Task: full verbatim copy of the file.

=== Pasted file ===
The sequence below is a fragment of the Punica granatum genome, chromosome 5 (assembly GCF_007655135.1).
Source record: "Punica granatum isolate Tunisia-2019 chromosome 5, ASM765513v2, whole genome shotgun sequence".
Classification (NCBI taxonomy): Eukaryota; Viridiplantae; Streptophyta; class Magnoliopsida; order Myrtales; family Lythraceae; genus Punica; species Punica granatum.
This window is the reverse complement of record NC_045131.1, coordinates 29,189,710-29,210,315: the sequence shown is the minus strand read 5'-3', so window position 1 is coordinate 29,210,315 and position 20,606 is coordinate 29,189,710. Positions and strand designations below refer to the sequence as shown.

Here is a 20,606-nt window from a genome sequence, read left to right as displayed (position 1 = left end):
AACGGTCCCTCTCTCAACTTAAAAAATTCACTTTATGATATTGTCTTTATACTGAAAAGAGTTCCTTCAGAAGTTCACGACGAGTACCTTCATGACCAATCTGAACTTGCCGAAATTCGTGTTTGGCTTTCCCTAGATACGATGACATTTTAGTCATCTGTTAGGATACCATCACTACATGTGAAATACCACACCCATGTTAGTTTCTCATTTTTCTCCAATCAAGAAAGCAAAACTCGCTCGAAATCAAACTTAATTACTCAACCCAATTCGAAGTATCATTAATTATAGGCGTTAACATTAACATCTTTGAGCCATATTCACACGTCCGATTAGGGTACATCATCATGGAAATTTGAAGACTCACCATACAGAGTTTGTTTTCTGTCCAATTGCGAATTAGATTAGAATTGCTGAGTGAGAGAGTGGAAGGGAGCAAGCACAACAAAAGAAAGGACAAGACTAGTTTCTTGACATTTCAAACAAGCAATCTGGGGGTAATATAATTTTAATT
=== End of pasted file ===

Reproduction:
The sequence below is a fragment of the Punica granatum genome, chromosome 5 (assembly GCF_007655135.1).
Source record: "Punica granatum isolate Tunisia-2019 chromosome 5, ASM765513v2, whole genome shotgun sequence".
Classification (NCBI taxonomy): Eukaryota; Viridiplantae; Streptophyta; class Magnoliopsida; order Myrtales; family Lythraceae; genus Punica; species Punica granatum.
This window is the reverse complement of record NC_045131.1, coordinates 29,189,710-29,210,315: the sequence shown is the minus strand read 5'-3', so window position 1 is coordinate 29,210,315 and position 20,606 is coordinate 29,189,710. Positions and strand designations below refer to the sequence as shown.

Here is a 20,606-nt window from a genome sequence, read left to right as displayed (position 1 = left end):
AACGGTCCCTCTCTCAACTTAAAAAATTCACTTTATGATATTGTCTTTATACTGAAAAGAGTTCCTTCAGAAGTTCACGACGAGTACCTTCATGACCAATCTGAACTTGCCGAAATTCGTGTTTGGCTTTCCCTAGATACGATGACATTTTAGTCATCTGTTAGGATACCATCACTACATGTGAAATACCACACCCATGTTAGTTTCTCATTTTTCTCCAATCAAGAAAGCAAAACTCGCTCGAAATCAAACTTAATTACTCAACCCAATTCGAAGTATCATTAATTATAGGCGTTAACATTAACATCTTTGAGCCATATTCACACGTCCGATTAGGGTACATCATCATGGAAATTTGAAGACTCACCATACAGAGTTTGTTTTCTGTCCAATTGCGAATTAGATTAGAATTGCTGAGTGAGAGAGTGGAAGGGAGCAAGCACAACAAAAGAAAGGACAAGACTAGTTTCTTGACATTTCAAACAAGCAATCTGGGGGTAATATAATTTTAATT